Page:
Wolsey brother to transform Holywood nightspot, Wine & Co, into the 'traditional and quirky' Johnny the Jig
One of the best-known names in the licensed trade in Northern Ireland is starting a new venture, with the unlikely inspiration of a statue of a child playing the accordion.
Johnny the Jig in Holywood will be the new name for nightspot Wine & Co, following its purchase from Wine Inns by private investors. The venue was on sale through agents Osborne King.
The deal, thought to be close to the £500,000 asking price, is one of the first to come to light in 2014 after a torrid year for pubs in Northern Ireland.
In 2013 the trade was rocked by the administration of Botanic Inns, the break-up of its 14 venues and the subsequent sale of seven of them by Osborne King to Henry and Seamus Downey - who immediately sold on four of them.
But the last few months of the year also saw a spate of openings, such as The National and the Dirty Onion in Belfast city centre, both owned by Beannchor, the company controlled by Bill Wolsey.
And 2014 promises to be equally lively, even if the action is restricted to the greater Belfast area – including Holywood, the location for a new Wolsey business.
But this time, it's Martin Wolsey – the younger brother of Bill – who will be at the helm, with sons Darren and Christopher.
It will be the fourth pub they are involved in at the moment, alongside The Alleycat in Belfast and The Rabbit Rooms in Bangor. He is the long-term owner of Wolsey's in Bangor, which he first ran with brother Bill and their father.
He said Johnny the Jig would be a mixture of the traditional and the quirky, with some of the eccentricity which punters of the Rabbit Rooms in Bangor are already familiar with.
"It will be called Johnny the Jig, the name of a statue over in the playground very near the pub by a children's illustrator [Rosamond Praeger, who was born in Holywood].
"It's very well-known to Holywood people."
Also a trade veteran, Martin Wolsey said the recent period has been the worst he's ever seen for business.
"It has been a very tough six or seven years, and worse than I have seen before in my 32 years in the business, though I feel we may not be slightly over it.
"I think there probably will be more transactions this year. Prices are still going to be quite low, though you may have to pay a bit more in the right type of areas."
Mr Wolsey said he did swap notes occasionally with brother Bill – whose son Conall is set to open a pizzeria in Holywood, part of the Wolsey family's Little Wing chain.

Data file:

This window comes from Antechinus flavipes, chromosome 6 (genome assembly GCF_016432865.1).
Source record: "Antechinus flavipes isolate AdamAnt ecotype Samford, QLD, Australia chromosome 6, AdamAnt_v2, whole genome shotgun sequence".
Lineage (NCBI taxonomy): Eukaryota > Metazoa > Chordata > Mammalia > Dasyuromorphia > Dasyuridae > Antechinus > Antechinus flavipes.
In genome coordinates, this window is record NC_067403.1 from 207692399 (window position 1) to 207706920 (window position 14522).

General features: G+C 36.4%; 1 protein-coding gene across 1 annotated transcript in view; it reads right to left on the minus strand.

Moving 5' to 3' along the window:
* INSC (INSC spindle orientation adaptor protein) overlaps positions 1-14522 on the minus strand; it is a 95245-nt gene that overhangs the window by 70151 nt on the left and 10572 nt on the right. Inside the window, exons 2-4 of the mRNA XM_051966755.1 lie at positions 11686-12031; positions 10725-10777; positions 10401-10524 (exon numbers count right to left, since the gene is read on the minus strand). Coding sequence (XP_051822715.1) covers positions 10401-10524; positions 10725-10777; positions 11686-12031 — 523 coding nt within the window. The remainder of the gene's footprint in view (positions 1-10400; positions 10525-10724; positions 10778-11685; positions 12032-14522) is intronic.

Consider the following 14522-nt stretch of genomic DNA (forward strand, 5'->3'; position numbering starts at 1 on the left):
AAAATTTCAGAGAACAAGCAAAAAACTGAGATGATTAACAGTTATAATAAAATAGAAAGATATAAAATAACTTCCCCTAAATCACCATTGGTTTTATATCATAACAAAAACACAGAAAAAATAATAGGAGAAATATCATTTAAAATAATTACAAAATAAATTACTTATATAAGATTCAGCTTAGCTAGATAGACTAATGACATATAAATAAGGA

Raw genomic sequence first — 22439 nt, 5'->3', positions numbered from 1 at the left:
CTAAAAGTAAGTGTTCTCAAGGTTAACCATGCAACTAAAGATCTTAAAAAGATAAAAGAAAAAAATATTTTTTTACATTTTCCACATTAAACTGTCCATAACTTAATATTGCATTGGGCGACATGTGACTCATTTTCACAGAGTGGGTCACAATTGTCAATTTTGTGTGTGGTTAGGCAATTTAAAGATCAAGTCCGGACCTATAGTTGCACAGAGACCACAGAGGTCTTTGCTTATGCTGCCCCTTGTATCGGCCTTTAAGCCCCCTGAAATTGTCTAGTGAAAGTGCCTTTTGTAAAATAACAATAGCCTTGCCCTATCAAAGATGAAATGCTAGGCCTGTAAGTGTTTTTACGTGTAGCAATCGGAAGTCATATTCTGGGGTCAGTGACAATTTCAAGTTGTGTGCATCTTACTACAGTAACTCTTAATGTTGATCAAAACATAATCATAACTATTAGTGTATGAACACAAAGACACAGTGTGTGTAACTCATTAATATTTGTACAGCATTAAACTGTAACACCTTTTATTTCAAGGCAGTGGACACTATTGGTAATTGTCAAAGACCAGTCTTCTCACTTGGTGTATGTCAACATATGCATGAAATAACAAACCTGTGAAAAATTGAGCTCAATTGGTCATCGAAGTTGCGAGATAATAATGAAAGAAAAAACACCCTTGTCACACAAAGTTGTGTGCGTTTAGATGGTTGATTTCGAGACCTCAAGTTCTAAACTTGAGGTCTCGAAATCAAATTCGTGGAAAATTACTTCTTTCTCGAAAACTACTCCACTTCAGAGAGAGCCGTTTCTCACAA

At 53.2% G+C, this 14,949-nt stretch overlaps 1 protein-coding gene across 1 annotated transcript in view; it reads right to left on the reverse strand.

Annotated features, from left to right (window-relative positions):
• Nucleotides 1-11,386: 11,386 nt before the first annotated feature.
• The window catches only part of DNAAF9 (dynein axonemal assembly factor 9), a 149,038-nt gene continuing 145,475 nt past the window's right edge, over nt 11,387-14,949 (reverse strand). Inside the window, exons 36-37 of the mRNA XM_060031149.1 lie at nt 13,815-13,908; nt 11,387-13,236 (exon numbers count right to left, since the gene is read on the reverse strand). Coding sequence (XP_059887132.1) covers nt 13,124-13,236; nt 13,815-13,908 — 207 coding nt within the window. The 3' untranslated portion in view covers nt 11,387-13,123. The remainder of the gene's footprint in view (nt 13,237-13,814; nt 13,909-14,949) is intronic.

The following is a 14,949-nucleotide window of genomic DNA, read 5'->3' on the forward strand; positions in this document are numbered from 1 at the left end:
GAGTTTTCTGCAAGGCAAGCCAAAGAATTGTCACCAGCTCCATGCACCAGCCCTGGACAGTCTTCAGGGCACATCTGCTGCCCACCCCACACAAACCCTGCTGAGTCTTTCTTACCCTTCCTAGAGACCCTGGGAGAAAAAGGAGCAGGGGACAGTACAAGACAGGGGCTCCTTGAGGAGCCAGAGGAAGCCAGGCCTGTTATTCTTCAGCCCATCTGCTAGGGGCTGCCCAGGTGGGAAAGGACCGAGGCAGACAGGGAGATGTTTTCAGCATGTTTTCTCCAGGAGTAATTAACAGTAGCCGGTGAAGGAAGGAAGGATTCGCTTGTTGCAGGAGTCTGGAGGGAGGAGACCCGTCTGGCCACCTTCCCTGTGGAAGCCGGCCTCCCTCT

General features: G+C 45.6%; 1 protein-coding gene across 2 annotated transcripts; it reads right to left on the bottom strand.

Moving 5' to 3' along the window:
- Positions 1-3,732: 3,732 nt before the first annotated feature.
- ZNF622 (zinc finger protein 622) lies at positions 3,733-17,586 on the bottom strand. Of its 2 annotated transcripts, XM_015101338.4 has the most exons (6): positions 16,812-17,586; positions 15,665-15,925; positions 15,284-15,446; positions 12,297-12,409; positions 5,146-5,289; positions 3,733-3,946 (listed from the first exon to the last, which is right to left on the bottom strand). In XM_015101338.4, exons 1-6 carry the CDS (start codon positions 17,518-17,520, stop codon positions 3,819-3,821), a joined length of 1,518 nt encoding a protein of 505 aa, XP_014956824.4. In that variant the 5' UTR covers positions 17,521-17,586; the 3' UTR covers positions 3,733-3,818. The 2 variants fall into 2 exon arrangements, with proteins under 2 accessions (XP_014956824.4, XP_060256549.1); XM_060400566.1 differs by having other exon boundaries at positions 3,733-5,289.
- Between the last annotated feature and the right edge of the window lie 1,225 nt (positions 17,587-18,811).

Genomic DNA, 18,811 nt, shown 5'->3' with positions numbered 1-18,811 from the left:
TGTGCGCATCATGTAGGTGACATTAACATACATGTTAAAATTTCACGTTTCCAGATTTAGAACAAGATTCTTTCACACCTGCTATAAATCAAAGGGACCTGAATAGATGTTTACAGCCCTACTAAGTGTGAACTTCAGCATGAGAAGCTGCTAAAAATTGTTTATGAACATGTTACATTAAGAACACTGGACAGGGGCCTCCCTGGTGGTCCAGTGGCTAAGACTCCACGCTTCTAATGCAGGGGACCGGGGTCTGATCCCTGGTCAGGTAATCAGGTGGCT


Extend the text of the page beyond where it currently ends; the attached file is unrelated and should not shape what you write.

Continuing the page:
But he added: "We have different styles of doing things. I have bought and sold different pubs, but Bill maybe has greater aspirations. We have both talked quite a bit about Holywood and Little Wing is of course opening in Holywood, too."
Insiders are divided on whether 2014 will see a deluge of deals or a more timid rate of transactions – and some believe the actions of Nama, which is in ultimate control of pubs The Bot and its sister venues The King's Head, The Northern Whig and Madison's, may still have a ripple effect.
John Morgan, an adviser on the licensed trade at Panther Purchasing, who advised the purchasers of Wine & Co, said: "I believe that there will still be a substantial number of transactions this year, especially given the publicised Ulster Bank de-leveraging strategy and the Nama situation. It is also likely that a number of transactions will happen off-market via private sales and debt restructuring.
"Recent transactions have indicated that there is an appetite in the sector and, whilst still a challenge, institutional funding is becoming more available."
But Gavin Weir, a director at commercial property agents GVA NI, said he expected a quieter year.
"Generally speaking, after a couple of very turbulent years, with a lot of foreclosures and distressed sales, I foresee a period of consolidation, to be honest, with much lower levels of activity.
"Most of the main pub chains that were heavily geared have been dealt with by the main lenders. So many outlets have changed hands in the last 24 months that I suspect the new owners will now want to re-establish consistent trading levels in the coming years, having carried out their rebranding or refurbishment works."
But he added: "The development of pubs such as The National and The Dirty Onion are a very positive sign that some stability is returning to the sector.
"It is my view, however, that we will not have a healthy licensed premises market until we see a return of the operator to operator sales and distressed disposals are a faded memory.
"There is no evidence in the market to say that this is happening at this stage in our fragile recovery."